[This was written by Fran Siebrits and published online by Wild Magazine http://www.wildcard.co.za/, 2011]

The familiar saying “He who laughs last, laughs the loudest” applies to plants in their ability to survive as a species, even after they have been eaten!

Instead of repelling herbivores in order to survive, some plants produce an enzyme which has devastating effects later on in the stomach, once the unassuming herbivore has eaten its fill.

Plants produce an enzyme known as TD1 (threonine deaminase) which assists in certain metabolism processes such as degrading nutrients. The need for protection against herbivores such as caterpillars has resulted in the production of a closely related enzyme, TD2. Recent research has shown that plants use this enzyme to ‘starve’ their attackers.
Just like us, caterpillars and other animals need certain nutrients (and enough of them) for survival. One of these nutrients is called threonine, which is obtainable to herbivores by munching on green leaves. However, as soon as a plant senses threat, it releases TD2 which is ingested by the obliviously happy eater. TD2 actively works on the nutrient threonine, degrading it so that it is no longer of any nutritional beneficial.
So by the time the caterpillar has satisfactorily filled its belly with green mush, it has little or none of the essential threonine nutrient. The caterpillar therefore starves due to lack of nutrients and malnourishment.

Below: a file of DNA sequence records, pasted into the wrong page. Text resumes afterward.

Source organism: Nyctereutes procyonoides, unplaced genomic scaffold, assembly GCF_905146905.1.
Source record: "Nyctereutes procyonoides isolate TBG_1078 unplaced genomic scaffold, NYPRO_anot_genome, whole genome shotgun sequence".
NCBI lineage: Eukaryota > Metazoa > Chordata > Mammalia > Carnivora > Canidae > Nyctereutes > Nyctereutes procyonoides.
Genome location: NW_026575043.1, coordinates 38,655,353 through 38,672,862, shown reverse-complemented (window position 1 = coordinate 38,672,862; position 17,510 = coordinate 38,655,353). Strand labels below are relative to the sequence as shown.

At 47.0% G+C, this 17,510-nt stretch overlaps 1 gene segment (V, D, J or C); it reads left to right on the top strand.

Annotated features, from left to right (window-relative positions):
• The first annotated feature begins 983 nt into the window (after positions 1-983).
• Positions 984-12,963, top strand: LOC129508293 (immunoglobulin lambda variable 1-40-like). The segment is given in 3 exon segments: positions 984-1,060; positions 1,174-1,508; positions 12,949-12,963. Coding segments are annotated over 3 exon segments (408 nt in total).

Interestingly enough, TD2 only starts working on threonine once the plant material has been eaten and is inside the caterpillar’s belly. It moves on from a plant once satisfied, leaving the plant to have the last laugh.
This research is not only important in understanding the interaction of species in their environment and the evolutionary process, but it can also be of assistance in the agriculture sector. By understanding the structural make-up of TD2 and other enzymes, there is the potential to develop pesticides through further biomimicry studies.
Source: E. Gonzales-Vigil, C. M. Bianchetti, G. N. Phillips, G. A. Howe. Adaptive evolution of threonine deaminase in plant defense against insect herbivores. Proceedings of the National Academy of Sciences, 2011; DOI: 10.1073/pnas.1016157108
Viewed online [http://www.sciencedaily.com­ /releases/2011/03/110329151456.htm]